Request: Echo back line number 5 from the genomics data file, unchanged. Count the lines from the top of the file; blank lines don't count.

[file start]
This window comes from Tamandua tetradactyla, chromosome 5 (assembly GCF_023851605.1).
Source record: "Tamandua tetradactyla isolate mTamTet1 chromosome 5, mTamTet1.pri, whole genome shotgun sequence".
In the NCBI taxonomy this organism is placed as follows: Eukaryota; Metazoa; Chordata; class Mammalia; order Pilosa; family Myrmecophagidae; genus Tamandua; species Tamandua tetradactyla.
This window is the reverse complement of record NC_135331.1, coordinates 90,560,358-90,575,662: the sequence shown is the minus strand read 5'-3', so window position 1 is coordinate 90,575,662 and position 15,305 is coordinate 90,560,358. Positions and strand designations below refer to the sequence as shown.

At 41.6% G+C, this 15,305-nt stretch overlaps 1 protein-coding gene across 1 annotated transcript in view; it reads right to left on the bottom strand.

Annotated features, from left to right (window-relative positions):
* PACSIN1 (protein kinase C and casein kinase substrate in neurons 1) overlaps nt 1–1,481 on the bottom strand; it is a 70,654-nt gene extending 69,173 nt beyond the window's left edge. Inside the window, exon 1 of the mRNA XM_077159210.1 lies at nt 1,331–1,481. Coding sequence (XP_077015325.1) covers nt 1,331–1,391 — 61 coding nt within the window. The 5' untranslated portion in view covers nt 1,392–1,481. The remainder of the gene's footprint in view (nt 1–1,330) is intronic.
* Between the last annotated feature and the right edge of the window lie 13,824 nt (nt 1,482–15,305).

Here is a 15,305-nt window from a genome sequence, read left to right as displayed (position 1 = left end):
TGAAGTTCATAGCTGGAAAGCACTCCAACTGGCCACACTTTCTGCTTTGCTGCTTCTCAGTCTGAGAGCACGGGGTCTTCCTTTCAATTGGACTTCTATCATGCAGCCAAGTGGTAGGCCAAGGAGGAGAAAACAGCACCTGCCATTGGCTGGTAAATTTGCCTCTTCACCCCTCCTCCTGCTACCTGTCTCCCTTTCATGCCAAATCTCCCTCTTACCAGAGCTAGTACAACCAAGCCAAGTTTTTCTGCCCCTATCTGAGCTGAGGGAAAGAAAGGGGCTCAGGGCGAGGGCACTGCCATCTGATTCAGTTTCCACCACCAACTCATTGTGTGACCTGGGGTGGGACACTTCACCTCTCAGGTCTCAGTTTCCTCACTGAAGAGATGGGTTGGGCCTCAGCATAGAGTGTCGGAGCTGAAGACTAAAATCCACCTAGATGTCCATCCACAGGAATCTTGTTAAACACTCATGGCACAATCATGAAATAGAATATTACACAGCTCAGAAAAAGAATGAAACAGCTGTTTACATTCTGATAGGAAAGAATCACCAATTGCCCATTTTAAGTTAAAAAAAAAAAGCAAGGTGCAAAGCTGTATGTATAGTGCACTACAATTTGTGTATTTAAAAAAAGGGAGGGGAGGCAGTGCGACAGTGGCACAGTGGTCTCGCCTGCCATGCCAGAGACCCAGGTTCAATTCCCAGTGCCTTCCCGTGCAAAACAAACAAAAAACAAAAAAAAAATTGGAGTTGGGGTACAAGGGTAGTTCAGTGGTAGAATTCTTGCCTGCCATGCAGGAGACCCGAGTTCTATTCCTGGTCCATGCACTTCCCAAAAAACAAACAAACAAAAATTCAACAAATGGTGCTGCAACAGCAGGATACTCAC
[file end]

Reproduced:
At 41.6% G+C, this 15,305-nt stretch overlaps 1 protein-coding gene across 1 annotated transcript in view; it reads right to left on the bottom strand.